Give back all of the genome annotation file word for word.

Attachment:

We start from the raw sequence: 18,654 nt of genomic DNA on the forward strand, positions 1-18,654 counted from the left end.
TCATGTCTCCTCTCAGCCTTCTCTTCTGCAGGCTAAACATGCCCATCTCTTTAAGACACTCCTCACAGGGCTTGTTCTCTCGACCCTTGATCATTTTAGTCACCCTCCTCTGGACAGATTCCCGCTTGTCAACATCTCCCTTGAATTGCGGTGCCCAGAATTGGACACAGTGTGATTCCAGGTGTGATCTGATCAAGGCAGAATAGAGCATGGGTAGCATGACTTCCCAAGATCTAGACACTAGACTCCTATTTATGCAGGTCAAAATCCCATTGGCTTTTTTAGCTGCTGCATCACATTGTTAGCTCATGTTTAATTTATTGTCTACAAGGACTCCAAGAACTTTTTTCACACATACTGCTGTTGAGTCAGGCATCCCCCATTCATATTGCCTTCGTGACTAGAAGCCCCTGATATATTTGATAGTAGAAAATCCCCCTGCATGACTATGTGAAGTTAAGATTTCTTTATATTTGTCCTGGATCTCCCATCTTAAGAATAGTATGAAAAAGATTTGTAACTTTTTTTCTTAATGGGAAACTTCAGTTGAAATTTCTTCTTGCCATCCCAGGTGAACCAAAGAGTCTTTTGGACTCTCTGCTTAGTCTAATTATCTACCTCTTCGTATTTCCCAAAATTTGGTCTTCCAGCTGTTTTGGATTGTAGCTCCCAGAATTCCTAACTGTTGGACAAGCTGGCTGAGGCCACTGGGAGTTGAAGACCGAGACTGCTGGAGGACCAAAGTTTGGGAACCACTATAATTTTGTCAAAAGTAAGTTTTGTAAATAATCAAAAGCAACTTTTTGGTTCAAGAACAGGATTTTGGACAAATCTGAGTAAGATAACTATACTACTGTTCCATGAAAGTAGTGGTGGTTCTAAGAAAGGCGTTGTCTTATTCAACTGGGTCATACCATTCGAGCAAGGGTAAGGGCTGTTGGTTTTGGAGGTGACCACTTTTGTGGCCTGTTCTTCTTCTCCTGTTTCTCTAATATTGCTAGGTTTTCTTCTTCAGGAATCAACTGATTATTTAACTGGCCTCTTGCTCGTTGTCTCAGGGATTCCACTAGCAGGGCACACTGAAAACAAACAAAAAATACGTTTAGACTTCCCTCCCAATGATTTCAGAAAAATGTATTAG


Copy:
We start from the raw sequence: 18,654 nt of genomic DNA on the forward strand, positions 1-18,654 counted from the left end.
TCATGTCTCCTCTCAGCCTTCTCTTCTGCAGGCTAAACATGCCCATCTCTTTAAGACACTCCTCACAGGGCTTGTTCTCTCGACCCTTGATCATTTTAGTCACCCTCCTCTGGACAGATTCCCGCTTGTCAACATCTCCCTTGAATTGCGGTGCCCAGAATTGGACACAGTGTGATTCCAGGTGTGATCTGATCAAGGCAGAATAGAGCATGGGTAGCATGACTTCCCAAGATCTAGACACTAGACTCCTATTTATGCAGGTCAAAATCCCATTGGCTTTTTTAGCTGCTGCATCACATTGTTAGCTCATGTTTAATTTATTGTCTACAAGGACTCCAAGAACTTTTTTCACACATACTGCTGTTGAGTCAGGCATCCCCCATTCATATTGCCTTCGTGACTAGAAGCCCCTGATATATTTGATAGTAGAAAATCCCCCTGCATGACTATGTGAAGTTAAGATTTCTTTATATTTGTCCTGGATCTCCCATCTTAAGAATAGTATGAAAAAGATTTGTAACTTTTTTTCTTAATGGGAAACTTCAGTTGAAATTTCTTCTTGCCATCCCAGGTGAACCAAAGAGTCTTTTGGACTCTCTGCTTAGTCTAATTATCTACCTCTTCGTATTTCCCAAAATTTGGTCTTCCAGCTGTTTTGGATTGTAGCTCCCAGAATTCCTAACTGTTGGACAAGCTGGCTGAGGCCACTGGGAGTTGAAGACCGAGACTGCTGGAGGACCAAAGTTTGGGAACCACTATAATTTTGTCAAAAGTAAGTTTTGTAAATAATCAAAAGCAACTTTTTGGTTCAAGAACAGGATTTTGGACAAATCTGAGTAAGATAACTATACTACTGTTCCATGAAAGTAGTGGTGGTTCTAAGAAAGGCGTTGTCTTATTCAACTGGGTCATACCATTCGAGCAAGGGTAAGGGCTGTTGGTTTTGGAGGTGACCACTTTTGTGGCCTGTTCTTCTTCTCCTGTTTCTCTAATATTGCTAGGTTTTCTTCTTCAGGAATCAACTGATTATTTAACTGGCCTCTTGCTCGTTGTCTCAGGGATTCCACTAGCAGGGCACACTGAAAACAAACAAAAAATACGTTTAGACTTCCCTCCCAATGATTTCAGAAAAATGTATTAG